If you find yourself struggling to wake up in the morning, cancelling plans after work or just feeling a little more downbeat, then you might be caught in the autumn mood slump.
The phenomenon takes hold at the end of summer and coincides with shorter, colder days and a return to routine after the excitement of summer.
Speaking to FEMAIL, psychotherapist Charlotte Ferguson, explained feeling ‘down’ at this time of year isn’t uncommon, particularly after a ‘lacklustre’ summer like the one in the UK.
‘Even as adults, autumn brings a back to school vibe that can leave us feeling glum, with shorter days, a nip in the air and grey skies,’ she said. ‘There can be a sense of loss, another year nearly gone with hopes and ambitions set out in January becoming a distant memory.’
Charlotte notes this is different to Seasonal Affective Disorder, or SAD, which affects roughly three in 100 people in the UK, and can have more serious, lasting effects.
Here, FEMAIL shares advice from 10 experts on what to do today to tackle the autumn mood slump…
The autumn mood slump takes hold at the end of summer and coincides with shorter, colder days and a return to routine after the excitement of summer. Stock image
Do NOT cancel plans (even when it’s cold and wet)
‘There is a link between the amount of activity that we engage in and how we feel,’ explained Dr Julia Dabrowski, psychologist at Companion (www.companionapproach.com).
‘In other words: the less we do, the worse we feel. We call this the “lethargy spiral”, where prolonged inactivity leads to lethargy, tiredness and low mood. This is important to bear in mind during the winter months, when colder weather and darker evenings can make it tempting to cancel plans in favour of a night spent on the sofa.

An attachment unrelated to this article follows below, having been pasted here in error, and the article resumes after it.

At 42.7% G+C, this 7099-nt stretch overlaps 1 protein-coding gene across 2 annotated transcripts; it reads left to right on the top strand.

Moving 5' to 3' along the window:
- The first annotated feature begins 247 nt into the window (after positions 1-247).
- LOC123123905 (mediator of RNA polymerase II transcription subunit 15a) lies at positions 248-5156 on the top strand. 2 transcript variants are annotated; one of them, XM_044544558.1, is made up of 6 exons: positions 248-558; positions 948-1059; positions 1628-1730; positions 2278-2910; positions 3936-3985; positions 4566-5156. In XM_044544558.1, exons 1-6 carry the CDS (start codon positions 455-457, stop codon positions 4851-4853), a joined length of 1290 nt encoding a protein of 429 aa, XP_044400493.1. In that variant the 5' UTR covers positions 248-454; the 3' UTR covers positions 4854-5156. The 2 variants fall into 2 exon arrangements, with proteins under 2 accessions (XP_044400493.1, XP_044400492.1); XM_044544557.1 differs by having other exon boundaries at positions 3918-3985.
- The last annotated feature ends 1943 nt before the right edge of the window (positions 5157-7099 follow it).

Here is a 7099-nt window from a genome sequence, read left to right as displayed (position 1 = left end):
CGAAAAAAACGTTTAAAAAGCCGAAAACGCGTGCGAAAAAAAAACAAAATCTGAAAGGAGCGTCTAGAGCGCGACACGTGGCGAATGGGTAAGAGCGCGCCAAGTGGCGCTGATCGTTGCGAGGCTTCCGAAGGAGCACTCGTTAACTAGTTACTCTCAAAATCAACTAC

‘Whilst an evening in can be just what we need from time to time, regularly withdrawing from social situations and activities can leave you feeling noticeably lethargic and lower in mood.
‘Think about which activities you would like to maintain throughout the winter, and make a conscious effort to schedule these in ahead of time. Making plans with friends can help hold you accountable to them, and the social interaction can positively impact on your mood.’
Prioritise 10 daily tasks – and complete four
‘Get off to a good start,’ said psychologist Jan P. de Jonge, working with Feel Good Contacts. This involves common wellness tips, including getting up a bit earlier, drinking water and doing some exercise first thing.
But the morning is also a good time to set your priorities for the day.
‘Decide which eight to ten tasks you would like to do today and make sure you accomplish the four or five most important tasks on that list,’ said Jan. ‘After all, tomorrow is another day.’
Try medicinal mushrooms
Sasha Sabapathy, founder of Glow bar, said: ‘Backed by hundreds of studies and strong evidence, it has been discovered that mushrooms contain powerful compounds that are able to stimulate the growth of brain cells, as well as generate a neuroprotective effect that can protect the brain from potential damage.